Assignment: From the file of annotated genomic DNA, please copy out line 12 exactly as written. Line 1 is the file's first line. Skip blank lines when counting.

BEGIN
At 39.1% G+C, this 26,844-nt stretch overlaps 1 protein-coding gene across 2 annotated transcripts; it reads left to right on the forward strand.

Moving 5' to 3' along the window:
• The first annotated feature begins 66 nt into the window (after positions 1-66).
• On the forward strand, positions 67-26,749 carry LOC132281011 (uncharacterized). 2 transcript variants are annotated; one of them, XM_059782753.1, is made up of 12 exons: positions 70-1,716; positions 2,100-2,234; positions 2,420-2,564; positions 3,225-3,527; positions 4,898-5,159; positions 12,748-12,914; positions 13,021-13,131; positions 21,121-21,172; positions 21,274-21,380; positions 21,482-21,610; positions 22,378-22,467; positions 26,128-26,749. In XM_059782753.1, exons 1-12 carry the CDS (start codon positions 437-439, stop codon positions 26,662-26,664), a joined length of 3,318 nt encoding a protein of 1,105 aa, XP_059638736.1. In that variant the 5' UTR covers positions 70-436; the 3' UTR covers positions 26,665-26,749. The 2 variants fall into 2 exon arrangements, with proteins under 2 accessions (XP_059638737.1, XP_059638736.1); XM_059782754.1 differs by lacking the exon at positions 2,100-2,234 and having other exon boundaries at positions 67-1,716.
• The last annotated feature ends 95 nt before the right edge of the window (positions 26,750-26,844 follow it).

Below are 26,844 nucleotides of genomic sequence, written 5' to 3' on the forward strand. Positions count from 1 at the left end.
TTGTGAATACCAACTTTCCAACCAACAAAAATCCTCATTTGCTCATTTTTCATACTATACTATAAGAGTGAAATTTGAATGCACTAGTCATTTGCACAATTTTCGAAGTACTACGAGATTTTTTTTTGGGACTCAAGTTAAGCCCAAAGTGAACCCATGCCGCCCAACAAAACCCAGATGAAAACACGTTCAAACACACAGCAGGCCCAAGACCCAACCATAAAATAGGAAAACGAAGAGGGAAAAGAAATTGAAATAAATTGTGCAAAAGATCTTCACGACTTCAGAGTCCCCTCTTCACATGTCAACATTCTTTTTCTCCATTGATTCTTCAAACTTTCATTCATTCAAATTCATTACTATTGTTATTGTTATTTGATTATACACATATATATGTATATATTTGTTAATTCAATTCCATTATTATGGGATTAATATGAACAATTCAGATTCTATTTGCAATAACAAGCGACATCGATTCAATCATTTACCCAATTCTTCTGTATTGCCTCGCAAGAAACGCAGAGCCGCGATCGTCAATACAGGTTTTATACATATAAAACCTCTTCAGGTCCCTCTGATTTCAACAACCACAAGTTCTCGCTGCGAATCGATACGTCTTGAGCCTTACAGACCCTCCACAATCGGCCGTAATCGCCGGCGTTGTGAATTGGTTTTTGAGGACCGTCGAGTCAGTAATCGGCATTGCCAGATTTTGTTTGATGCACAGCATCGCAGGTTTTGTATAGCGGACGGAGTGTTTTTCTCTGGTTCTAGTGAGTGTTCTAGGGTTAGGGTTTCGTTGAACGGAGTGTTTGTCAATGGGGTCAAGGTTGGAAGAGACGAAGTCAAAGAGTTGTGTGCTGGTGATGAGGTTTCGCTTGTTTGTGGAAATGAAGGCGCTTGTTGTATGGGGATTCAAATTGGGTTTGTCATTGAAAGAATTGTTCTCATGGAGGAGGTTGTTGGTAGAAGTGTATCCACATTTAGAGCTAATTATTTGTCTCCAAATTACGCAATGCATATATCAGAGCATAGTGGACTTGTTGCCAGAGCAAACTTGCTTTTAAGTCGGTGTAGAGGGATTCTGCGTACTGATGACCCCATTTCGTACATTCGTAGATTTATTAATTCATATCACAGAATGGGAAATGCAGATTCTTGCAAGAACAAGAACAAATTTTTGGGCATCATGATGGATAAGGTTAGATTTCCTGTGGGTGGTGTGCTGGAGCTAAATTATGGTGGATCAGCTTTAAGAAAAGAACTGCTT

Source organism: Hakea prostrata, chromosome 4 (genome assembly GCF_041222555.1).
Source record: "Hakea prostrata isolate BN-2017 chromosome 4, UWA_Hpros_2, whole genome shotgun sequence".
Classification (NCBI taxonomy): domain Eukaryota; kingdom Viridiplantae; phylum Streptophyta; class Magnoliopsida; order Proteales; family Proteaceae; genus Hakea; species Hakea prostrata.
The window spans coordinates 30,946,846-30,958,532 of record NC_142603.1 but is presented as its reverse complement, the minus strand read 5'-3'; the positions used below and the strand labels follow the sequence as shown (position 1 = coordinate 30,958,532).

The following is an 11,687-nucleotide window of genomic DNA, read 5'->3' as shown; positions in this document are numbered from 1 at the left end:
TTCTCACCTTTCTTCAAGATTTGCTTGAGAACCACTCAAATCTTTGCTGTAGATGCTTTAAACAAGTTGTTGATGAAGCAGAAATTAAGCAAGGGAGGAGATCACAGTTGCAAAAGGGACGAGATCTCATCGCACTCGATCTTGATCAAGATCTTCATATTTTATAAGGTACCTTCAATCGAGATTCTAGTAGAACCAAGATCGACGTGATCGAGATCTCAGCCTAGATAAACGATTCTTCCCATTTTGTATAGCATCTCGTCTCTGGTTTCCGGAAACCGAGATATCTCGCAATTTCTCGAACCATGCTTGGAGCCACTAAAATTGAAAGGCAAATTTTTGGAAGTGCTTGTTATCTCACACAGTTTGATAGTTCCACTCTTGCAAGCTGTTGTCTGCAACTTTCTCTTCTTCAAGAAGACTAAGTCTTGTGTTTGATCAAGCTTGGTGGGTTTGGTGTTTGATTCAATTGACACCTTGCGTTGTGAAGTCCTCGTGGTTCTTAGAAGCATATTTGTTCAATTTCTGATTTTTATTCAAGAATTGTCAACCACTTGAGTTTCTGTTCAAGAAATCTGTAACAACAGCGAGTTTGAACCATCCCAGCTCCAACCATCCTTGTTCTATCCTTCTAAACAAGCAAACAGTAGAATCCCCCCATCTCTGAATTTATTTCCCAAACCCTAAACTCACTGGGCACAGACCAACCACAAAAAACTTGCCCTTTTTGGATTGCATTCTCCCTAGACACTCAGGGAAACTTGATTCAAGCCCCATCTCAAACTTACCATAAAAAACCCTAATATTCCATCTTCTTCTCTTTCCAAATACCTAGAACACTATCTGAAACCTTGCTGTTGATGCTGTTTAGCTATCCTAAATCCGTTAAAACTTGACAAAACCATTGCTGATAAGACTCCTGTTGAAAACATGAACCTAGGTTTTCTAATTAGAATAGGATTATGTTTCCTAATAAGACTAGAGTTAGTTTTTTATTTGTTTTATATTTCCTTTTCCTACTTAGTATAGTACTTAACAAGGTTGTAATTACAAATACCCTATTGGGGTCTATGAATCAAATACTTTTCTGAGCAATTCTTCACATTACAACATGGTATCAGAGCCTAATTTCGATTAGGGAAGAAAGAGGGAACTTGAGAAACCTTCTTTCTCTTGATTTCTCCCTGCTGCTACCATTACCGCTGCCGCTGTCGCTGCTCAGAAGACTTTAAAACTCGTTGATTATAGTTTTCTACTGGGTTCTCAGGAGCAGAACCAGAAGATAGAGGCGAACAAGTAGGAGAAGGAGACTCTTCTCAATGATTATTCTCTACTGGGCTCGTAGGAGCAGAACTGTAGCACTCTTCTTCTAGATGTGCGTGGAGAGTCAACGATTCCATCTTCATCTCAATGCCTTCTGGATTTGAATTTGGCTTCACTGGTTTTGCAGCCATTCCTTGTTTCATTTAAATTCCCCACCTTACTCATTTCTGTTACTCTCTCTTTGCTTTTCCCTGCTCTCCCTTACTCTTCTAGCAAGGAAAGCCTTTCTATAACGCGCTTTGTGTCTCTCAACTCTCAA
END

The following is an 11,687-nucleotide window of genomic DNA, read 5'->3' as shown; positions in this document are numbered from 1 at the left end: